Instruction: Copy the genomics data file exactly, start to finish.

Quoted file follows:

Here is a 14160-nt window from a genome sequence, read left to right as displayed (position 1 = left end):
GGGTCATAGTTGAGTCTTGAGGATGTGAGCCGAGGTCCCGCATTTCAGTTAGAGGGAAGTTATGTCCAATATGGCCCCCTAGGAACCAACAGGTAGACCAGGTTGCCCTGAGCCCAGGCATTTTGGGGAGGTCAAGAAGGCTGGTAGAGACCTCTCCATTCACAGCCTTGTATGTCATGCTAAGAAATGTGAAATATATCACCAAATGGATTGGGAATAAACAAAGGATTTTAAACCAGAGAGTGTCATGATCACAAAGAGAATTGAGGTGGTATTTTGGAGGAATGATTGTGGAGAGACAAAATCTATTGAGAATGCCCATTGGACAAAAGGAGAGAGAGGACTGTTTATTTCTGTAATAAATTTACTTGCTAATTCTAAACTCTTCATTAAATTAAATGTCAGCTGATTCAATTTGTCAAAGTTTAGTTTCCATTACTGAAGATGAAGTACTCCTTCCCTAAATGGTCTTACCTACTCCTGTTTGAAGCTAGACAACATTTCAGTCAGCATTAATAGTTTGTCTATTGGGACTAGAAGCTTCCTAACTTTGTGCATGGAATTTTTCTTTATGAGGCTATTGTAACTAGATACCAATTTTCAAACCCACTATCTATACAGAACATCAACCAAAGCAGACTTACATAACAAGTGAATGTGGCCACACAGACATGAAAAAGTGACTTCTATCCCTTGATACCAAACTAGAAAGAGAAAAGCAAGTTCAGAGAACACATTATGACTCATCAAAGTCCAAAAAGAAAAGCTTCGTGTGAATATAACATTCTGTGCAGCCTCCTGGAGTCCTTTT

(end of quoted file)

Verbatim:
Here is a 14160-nt window from a genome sequence, read left to right as displayed (position 1 = left end):
GGGTCATAGTTGAGTCTTGAGGATGTGAGCCGAGGTCCCGCATTTCAGTTAGAGGGAAGTTATGTCCAATATGGCCCCCTAGGAACCAACAGGTAGACCAGGTTGCCCTGAGCCCAGGCATTTTGGGGAGGTCAAGAAGGCTGGTAGAGACCTCTCCATTCACAGCCTTGTATGTCATGCTAAGAAATGTGAAATATATCACCAAATGGATTGGGAATAAACAAAGGATTTTAAACCAGAGAGTGTCATGATCACAAAGAGAATTGAGGTGGTATTTTGGAGGAATGATTGTGGAGAGACAAAATCTATTGAGAATGCCCATTGGACAAAAGGAGAGAGAGGACTGTTTATTTCTGTAATAAATTTACTTGCTAATTCTAAACTCTTCATTAAATTAAATGTCAGCTGATTCAATTTGTCAAAGTTTAGTTTCCATTACTGAAGATGAAGTACTCCTTCCCTAAATGGTCTTACCTACTCCTGTTTGAAGCTAGACAACATTTCAGTCAGCATTAATAGTTTGTCTATTGGGACTAGAAGCTTCCTAACTTTGTGCATGGAATTTTTCTTTATGAGGCTATTGTAACTAGATACCAATTTTCAAACCCACTATCTATACAGAACATCAACCAAAGCAGACTTACATAACAAGTGAATGTGGCCACACAGACATGAAAAAGTGACTTCTATCCCTTGATACCAAACTAGAAAGAGAAAAGCAAGTTCAGAGAACACATTATGACTCATCAAAGTCCAAAAAGAAAAGCTTCGTGTGAATATAACATTCTGTGCAGCCTCCTGGAGTCCTTTT